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Blue Bottle Rocket Stage One Stage Two Microphones

The latest additions to Blue's flagship Bottle line deliver a one-two punch.

In 1995, Skipper Wise and Martins Saulespurens started Blue Microphones with what Wise has offered as Blue’s original and simple philosophy: “Let’s build microphones that we want to hear as musicians.” Nearly 15 years later, it seems that philosophy still holds true at their Westlake Village, California-based headquarters.

But no prior information about Blue Microphones would prepare me for what was about to arrive on my doorstep: Bottle Rocket Stage One and Stage Two, the latest additions to Blue’s flagship Bottle microphones series. On opening the 35 lb. ATA flight cases, getting inside, and checking out the contents, the gears in my head started to turn furiously, considering all of the things I could do with this amazingly versatile system.


The Bottle Rocket Stage One is a transformerless, Class A, discrete, solid-state microphone, requiring 48-volt phantom power. Its sibling is the Stage Two, a similarly designed tube mic with a single, hand-selected ECC88 vacuum tube. Both mics feature a bayonet-style, interchangeable capsule system, offering users the ability to hot-swap up to nine Blue capsules; in both packages, a B8 cardioid capsule is included — “the versatile capsule,” as Blue documentation calls it.

Both the Stage One and Stage Two come packaged in a custom, slide-top wooden box within an ATA-style flight case. The Stage Two also includes the Powerstream power supply, Blue “high-definition” tube mic cable, and AC power cable. For this review, I also received the Bottle Rocket Capsule Kit, which includes the other eight hot-swappable “Bottle Cap” capsules. The Capsule Kit is also packaged in an ATA-style flight case.

In Use

With only the stock B8 Bottle Cap fitted onto either the Stage One or Stage Two, I found that you could put it on just about anything and everything in a recording studio: from vocals, acoustic guitars, strings, and high SPL instruments (within reason) like guitar/bass cabs, and drum overheads. Fresh out of the box, I tried the Stage One on an Ampeg 810 bass cabinet for a progressive metal band that I was recording at the time. Since I didn’t have the luxury of time to go through the Bottle Cap kit, I just used the included B8 “all-purpose” cardioid pattern Cap and a Great River MP-2NV preamp. After a couple of small mic-placement changes, I was pleasantly surprised at the wide, full-range sound I was getting from this mic; I was hearing the same spectrum of sound in the control room as I heard in the bass cab room. After adding in a DI signal and a little bit of phase adjustment, this session resulted in one of the better bass tones that I have recorded in recent memory.

Another impressive use of the Bottle Rockets was when I had some time on my side; I had an hour or so before the vocalist arrived, so I plugged the Stage One into a trusty Avalon 737 preamp, and started going through the ATA flight case of Bottle Caps. What I found was a veritable treasure chest full of different patterns, responses, and tones (visit for full descriptions of what each Bottle Cap offers). The fact that Bottle Caps are hot swappable on both Bottle Rockets is cool (just be sure to mute the input channel or disarm your recording devices before swapping, please. Your speakers and ears will appreciate it.)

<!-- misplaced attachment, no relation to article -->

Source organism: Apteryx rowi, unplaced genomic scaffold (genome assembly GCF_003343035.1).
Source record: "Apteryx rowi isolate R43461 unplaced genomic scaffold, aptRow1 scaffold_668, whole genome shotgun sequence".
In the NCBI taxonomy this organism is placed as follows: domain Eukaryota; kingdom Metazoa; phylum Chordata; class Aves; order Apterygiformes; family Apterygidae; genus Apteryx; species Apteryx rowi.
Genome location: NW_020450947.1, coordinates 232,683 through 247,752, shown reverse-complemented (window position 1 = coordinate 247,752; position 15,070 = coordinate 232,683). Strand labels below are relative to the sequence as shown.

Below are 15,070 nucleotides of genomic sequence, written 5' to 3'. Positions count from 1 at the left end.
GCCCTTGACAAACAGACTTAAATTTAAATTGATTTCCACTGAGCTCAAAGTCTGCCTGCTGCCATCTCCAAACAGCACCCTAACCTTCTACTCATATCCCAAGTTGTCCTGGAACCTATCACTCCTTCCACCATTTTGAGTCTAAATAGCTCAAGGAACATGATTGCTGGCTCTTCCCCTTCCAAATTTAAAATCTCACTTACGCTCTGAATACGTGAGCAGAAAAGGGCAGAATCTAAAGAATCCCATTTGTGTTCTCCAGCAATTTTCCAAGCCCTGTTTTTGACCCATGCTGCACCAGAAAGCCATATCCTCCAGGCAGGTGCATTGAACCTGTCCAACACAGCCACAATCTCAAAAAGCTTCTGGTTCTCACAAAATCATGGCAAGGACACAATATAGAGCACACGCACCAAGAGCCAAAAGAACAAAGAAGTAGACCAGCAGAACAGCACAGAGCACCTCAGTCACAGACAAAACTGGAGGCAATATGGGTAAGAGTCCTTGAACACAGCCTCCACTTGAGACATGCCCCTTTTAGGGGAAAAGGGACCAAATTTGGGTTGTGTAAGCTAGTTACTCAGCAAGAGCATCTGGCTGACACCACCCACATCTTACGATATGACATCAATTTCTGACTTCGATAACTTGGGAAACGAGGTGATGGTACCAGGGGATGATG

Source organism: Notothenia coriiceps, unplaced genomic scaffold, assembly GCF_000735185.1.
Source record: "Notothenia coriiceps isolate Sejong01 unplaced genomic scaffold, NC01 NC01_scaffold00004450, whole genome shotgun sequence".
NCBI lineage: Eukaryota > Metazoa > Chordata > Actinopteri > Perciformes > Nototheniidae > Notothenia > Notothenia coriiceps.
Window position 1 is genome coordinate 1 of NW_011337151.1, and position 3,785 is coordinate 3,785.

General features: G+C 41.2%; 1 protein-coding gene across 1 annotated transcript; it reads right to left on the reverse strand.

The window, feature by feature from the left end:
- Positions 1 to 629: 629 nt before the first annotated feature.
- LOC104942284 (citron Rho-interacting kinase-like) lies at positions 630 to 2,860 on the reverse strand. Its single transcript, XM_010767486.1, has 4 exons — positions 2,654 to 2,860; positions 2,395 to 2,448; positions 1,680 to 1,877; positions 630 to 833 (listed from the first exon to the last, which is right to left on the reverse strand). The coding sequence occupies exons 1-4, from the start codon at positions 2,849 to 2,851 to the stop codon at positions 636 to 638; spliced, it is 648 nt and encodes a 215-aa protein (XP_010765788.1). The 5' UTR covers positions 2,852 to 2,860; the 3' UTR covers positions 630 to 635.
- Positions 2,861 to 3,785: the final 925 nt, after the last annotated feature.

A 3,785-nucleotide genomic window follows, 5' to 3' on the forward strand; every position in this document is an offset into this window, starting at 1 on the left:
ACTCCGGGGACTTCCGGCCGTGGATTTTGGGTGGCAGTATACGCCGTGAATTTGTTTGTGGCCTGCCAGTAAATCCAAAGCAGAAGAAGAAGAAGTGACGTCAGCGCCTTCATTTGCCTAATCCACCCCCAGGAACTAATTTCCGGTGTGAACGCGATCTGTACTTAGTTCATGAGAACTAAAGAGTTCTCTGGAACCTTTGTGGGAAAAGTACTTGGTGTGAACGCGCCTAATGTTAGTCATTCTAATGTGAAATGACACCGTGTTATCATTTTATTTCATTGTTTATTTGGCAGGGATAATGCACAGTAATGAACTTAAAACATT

After going through all of the Bottle Caps on the Stage One, I remembered that I also had the tube Stage Two with me, too. Aside from resembling an American armed forces tank, the Stage Two’s Powerstream power supply is notable for having a unique soft start feature, helping maximize tube life while shortening “warm up” time. I quickly set up Stage Two, plugged it in to warm up, and, along with the Stage One, fitted it with the B8 Bottle Caps for a vocal shootout of sorts. As you would suspect, I found the Stage Two had an overall warmer, smoother sound and a comparatively fast transient response. With the vocalist, I tried a couple of different options and settled on the Stage Two with the B0 cardioid large diaphragm Bottle Cap, which seemed to fit his vocal style best (Blue’s description of the B0, “the ultimate big vocal sound,” performed as advertised). What ensued was probably one of the best vocal sessions I’ve ever had.

I only had one minor complaint: The cage-tightening screw on both microphone’s shock mounts is a bit weak — it feels a bit flimsy — so just be careful with it.


Even with only a Bottle Rocket Stage One, stock with the B8 capsule, you would have a very versatile, functional condenser microphone that will work well on just about any application. That being said, if you were to also acquire the Stage Two and a Bottle Cap capsule kit, the world could be your oyster, my friend.

Acknowledgement: Special thanks to Tim Kimsey and Josh Robinson at Skyline Studio in Dallas, TX.

Sterling Winfield is a Texas-based producer, engineer, and mixer with gold and platinum credits for artists such as Pantera, Damageplan, and HELLYEAH.